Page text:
Dave Ramsey Described This Mortgage as 'One of the Worst Options Out There.' Here's Why

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  • There are many different types of mortgages available.
  • Dave Ramsey believes adjustable-rate mortgages are one of the worst types of loans.
  • He cautions against taking out an ARM due to the risk this loan presents.

Should you listen to Ramsey and steer clear of this kind of mortgage? 

If you are buying a home, you're likely going to need to take out a mortgage. There's not just one type of home loan, though. There are many options, some of which are better than others.

Personal finance expert Dave Ramsey recommends a 15-year mortgage because it enables you to become debt-free faster, which is one of his major priorities. 

However, he has also provided advice on other types of loans that many people might consider. And there's one specific kind of mortgage he's issued a stern warning against, calling it one of the "worst types of mortgages out there."

So what's the loan that Ramsey has cautioned against?

Dave Ramsey doesn't think taking out this type of loan is a good idea

The loan that Ramsey warned about is called an adjustable-rate mortgage, or ARM. As Ramsey explained, "ARMs offer a lower interest rate -- at first. But that's just how they lure in potential home buyers."

Essentially, what an ARM does is offer an attractive starting rate that is locked in for a set number of years -- such as five years or seven years. These types of loans would be called a 5/1 ARM, or a 7/1 ARM. 

At the end of this initial period, the rate you had from the start will begin adjusting. It's tied to a financial index (such as the prime rate) and as a result, your rate could become higher over time. 

"Their intention here is to transfer the risk of higher interest rates to you and, in return, the lender gives a lower rate up front," Ramsey explained. 

While Ramsey acknowledges that the low starting rate might make this kind of mortgage seem attractive to borrowers -- especially if they are reaching to get into a property -- he warns that the risks simply are not worth it because, "It's going to go up eventually. And then it'll keep fluctuating throughout the life of the loan."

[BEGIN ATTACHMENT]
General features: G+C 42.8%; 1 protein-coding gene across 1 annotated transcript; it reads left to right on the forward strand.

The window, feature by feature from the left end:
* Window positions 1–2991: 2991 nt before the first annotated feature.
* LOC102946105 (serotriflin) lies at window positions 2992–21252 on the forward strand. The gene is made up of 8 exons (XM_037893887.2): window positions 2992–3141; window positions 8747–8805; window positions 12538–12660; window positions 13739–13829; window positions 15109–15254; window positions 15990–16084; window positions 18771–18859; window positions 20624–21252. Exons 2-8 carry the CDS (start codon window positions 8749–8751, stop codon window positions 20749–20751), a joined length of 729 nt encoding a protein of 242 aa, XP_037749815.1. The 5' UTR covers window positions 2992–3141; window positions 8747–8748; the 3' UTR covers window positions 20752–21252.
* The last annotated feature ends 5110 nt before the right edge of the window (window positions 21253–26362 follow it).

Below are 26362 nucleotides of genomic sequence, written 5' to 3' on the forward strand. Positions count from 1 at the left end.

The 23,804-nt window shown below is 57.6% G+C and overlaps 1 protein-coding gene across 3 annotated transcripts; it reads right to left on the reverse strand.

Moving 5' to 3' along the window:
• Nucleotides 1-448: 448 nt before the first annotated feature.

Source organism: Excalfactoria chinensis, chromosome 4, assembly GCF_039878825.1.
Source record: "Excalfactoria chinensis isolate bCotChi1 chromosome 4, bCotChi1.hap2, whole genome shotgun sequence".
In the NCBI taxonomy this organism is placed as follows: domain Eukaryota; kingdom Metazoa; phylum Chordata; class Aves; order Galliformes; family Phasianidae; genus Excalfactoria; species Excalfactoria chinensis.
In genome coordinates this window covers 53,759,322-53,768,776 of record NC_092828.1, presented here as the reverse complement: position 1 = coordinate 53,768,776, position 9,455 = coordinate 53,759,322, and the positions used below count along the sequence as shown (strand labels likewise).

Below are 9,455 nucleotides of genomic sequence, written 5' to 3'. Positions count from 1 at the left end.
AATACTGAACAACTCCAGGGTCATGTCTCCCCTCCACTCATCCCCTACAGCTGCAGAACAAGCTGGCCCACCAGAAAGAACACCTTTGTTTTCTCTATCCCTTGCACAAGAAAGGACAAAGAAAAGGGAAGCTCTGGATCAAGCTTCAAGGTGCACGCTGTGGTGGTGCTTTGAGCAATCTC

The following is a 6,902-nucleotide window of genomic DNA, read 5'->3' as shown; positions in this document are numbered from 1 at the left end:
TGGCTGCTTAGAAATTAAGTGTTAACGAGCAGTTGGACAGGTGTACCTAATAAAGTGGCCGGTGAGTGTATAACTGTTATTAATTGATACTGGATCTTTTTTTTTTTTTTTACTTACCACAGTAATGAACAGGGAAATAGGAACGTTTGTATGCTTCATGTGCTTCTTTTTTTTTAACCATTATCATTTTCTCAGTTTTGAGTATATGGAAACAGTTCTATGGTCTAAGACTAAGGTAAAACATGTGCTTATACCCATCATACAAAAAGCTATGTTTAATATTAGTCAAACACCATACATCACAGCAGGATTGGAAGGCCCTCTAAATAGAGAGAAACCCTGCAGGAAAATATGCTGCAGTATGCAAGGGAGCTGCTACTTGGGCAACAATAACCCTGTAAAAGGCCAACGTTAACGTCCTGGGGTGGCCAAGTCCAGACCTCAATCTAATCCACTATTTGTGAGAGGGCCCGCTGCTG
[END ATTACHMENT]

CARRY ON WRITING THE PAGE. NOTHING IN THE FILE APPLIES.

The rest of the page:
Unfortunately, as Ramsey explains, when the rate does go up, this can cause all kinds of problems. Your loan payment could become unaffordable if it climbs high enough -- and you may not be able to sell or refinance your home if you end up not being able to afford the payments in the future. This could put you at risk of foreclosure. 

Should you listen to Ramsey? 

While Ramsey is wrong that the 15-year mortgage is the best type of home loan, he is absolutely right that an ARM is a very high-risk loan that most people should steer clear of.

The bottom line is, even if you hope to move or refinance before your rate begins adjusting, there's no iron-clad guarantee that will happen. You'll be betting your house on your future ability to make a payment of an uncertain amount, and you could find yourself paying much more over the life of the loan than if you had a fixed-rate loan. Since your home is such a valuable asset, there's no reason to gamble with losing it just to save a little bit upfront. 

For most people, the best way to borrow to buy a home is to take out a 30-year fixed-rate loan. This provides predictability, and it is a good balance between affordable monthly payments and a reasonable repayment time.  

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